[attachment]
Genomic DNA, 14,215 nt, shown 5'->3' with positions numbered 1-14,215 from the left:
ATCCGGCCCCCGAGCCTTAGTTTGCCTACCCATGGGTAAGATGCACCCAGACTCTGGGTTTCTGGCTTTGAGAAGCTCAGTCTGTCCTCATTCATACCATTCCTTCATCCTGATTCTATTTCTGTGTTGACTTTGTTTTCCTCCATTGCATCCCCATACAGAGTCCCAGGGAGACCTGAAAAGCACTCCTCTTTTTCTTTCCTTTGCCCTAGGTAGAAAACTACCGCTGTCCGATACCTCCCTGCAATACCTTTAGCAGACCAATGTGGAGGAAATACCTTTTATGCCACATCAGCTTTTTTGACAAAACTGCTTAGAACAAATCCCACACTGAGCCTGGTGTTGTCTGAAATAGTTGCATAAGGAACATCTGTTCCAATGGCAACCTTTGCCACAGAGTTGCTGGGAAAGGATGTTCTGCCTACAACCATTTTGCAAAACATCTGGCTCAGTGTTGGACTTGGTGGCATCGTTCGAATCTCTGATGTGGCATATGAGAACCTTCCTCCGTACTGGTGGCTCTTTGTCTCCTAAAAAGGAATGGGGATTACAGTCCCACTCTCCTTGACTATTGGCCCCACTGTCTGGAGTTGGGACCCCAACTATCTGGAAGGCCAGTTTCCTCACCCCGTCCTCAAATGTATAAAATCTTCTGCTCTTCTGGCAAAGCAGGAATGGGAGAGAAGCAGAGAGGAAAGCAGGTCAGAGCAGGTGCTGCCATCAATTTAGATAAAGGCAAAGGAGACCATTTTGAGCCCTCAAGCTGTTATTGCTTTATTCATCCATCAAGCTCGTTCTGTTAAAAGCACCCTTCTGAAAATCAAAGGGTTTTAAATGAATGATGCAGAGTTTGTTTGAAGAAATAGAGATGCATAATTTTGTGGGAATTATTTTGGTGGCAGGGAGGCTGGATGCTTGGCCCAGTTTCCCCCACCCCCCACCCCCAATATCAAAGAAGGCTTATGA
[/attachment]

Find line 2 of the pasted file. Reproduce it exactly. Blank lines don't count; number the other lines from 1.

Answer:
ATCCGGCCCCCGAGCCTTAGTTTGCCTACCCATGGGTAAGATGCACCCAGACTCTGGGTTTCTGGCTTTGAGAAGCTCAGTCTGTCCTCATTCATACCATTCCTTCATCCTGATTCTATTTCTGTGTTGACTTTGTTTTCCTCCATTGCATCCCCATACAGAGTCCCAGGGAGACCTGAAAAGCACTCCTCTTTTTCTTTCCTTTGCCCTAGGTAGAAAACTACCGCTGTCCGATACCTCCCTGCAATACCTTTAGCAGACCAATGTGGAGGAAATACCTTTTATGCCACATCAGCTTTTTTGACAAAACTGCTTAGAACAAATCCCACACTGAGCCTGGTGTTGTCTGAAATAGTTGCATAAGGAACATCTGTTCCAATGGCAACCTTTGCCACAGAGTTGCTGGGAAAGGATGTTCTGCCTACAACCATTTTGCAAAACATCTGGCTCAGTGTTGGACTTGGTGGCATCGTTCGAATCTCTGATGTGGCATATGAGAACCTTCCTCCGTACTGGTGGCTCTTTGTCTCCTAAAAAGGAATGGGGATTACAGTCCCACTCTCCTTGACTATTGGCCCCACTGTCTGGAGTTGGGACCCCAACTATCTGGAAGGCCAGTTTCCTCACCCCGTCCTCAAATGTATAAAATCTTCTGCTCTTCTGGCAAAGCAGGAATGGGAGAGAAGCAGAGAGGAAAGCAGGTCAGAGCAGGTGCTGCCATCAATTTAGATAAAGGCAAAGGAGACCATTTTGAGCCCTCAAGCTGTTATTGCTTTATTCATCCATCAAGCTCGTTCTGTTAAAAGCACCCTTCTGAAAATCAAAGGGTTTTAAATGAATGATGCAGAGTTTGTTTGAAGAAATAGAGATGCATAATTTTGTGGGAATTATTTTGGTGGCAGGGAGGCTGGATGCTTGGCCCAGTTTCCCCCACCCCCCACCCCCAATATCAAAGAAGGCTTATGA